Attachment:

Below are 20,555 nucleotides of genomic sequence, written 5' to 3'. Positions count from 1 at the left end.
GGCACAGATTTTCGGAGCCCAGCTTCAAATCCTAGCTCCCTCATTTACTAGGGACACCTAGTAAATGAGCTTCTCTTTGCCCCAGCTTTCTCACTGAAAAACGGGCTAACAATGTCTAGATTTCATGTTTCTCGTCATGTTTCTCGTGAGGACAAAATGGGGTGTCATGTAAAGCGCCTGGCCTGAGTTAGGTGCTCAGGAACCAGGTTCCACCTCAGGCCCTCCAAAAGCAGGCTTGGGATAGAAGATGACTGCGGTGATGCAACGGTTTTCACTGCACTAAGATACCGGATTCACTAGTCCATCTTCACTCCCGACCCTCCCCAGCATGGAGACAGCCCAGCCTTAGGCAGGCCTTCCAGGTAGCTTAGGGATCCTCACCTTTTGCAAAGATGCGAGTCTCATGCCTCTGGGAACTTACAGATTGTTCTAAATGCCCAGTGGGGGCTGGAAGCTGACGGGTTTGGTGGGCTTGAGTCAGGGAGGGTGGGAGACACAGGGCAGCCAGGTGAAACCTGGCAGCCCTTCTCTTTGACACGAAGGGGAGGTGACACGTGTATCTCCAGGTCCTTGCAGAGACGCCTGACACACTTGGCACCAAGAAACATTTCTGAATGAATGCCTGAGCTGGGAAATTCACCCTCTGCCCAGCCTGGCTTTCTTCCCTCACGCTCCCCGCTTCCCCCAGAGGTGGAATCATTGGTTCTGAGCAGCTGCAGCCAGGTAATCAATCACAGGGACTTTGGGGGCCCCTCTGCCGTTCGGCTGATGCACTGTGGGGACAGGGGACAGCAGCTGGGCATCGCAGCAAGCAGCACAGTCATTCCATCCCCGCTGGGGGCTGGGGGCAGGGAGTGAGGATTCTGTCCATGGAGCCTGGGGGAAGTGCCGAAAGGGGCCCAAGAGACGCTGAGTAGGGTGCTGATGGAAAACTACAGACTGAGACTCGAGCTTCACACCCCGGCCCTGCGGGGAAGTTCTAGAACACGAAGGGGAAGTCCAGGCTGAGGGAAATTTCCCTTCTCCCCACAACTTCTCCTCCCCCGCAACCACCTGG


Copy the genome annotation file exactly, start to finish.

Below are 20,555 nucleotides of genomic sequence, written 5' to 3'. Positions count from 1 at the left end.
GGCACAGATTTTCGGAGCCCAGCTTCAAATCCTAGCTCCCTCATTTACTAGGGACACCTAGTAAATGAGCTTCTCTTTGCCCCAGCTTTCTCACTGAAAAACGGGCTAACAATGTCTAGATTTCATGTTTCTCGTCATGTTTCTCGTGAGGACAAAATGGGGTGTCATGTAAAGCGCCTGGCCTGAGTTAGGTGCTCAGGAACCAGGTTCCACCTCAGGCCCTCCAAAAGCAGGCTTGGGATAGAAGATGACTGCGGTGATGCAACGGTTTTCACTGCACTAAGATACCGGATTCACTAGTCCATCTTCACTCCCGACCCTCCCCAGCATGGAGACAGCCCAGCCTTAGGCAGGCCTTCCAGGTAGCTTAGGGATCCTCACCTTTTGCAAAGATGCGAGTCTCATGCCTCTGGGAACTTACAGATTGTTCTAAATGCCCAGTGGGGGCTGGAAGCTGACGGGTTTGGTGGGCTTGAGTCAGGGAGGGTGGGAGACACAGGGCAGCCAGGTGAAACCTGGCAGCCCTTCTCTTTGACACGAAGGGGAGGTGACACGTGTATCTCCAGGTCCTTGCAGAGACGCCTGACACACTTGGCACCAAGAAACATTTCTGAATGAATGCCTGAGCTGGGAAATTCACCCTCTGCCCAGCCTGGCTTTCTTCCCTCACGCTCCCCGCTTCCCCCAGAGGTGGAATCATTGGTTCTGAGCAGCTGCAGCCAGGTAATCAATCACAGGGACTTTGGGGGCCCCTCTGCCGTTCGGCTGATGCACTGTGGGGACAGGGGACAGCAGCTGGGCATCGCAGCAAGCAGCACAGTCATTCCATCCCCGCTGGGGGCTGGGGGCAGGGAGTGAGGATTCTGTCCATGGAGCCTGGGGGAAGTGCCGAAAGGGGCCCAAGAGACGCTGAGTAGGGTGCTGATGGAAAACTACAGACTGAGACTCGAGCTTCACACCCCGGCCCTGCGGGGAAGTTCTAGAACACGAAGGGGAAGTCCAGGCTGAGGGAAATTTCCCTTCTCCCCACAACTTCTCCTCCCCCGCAACCACCTGG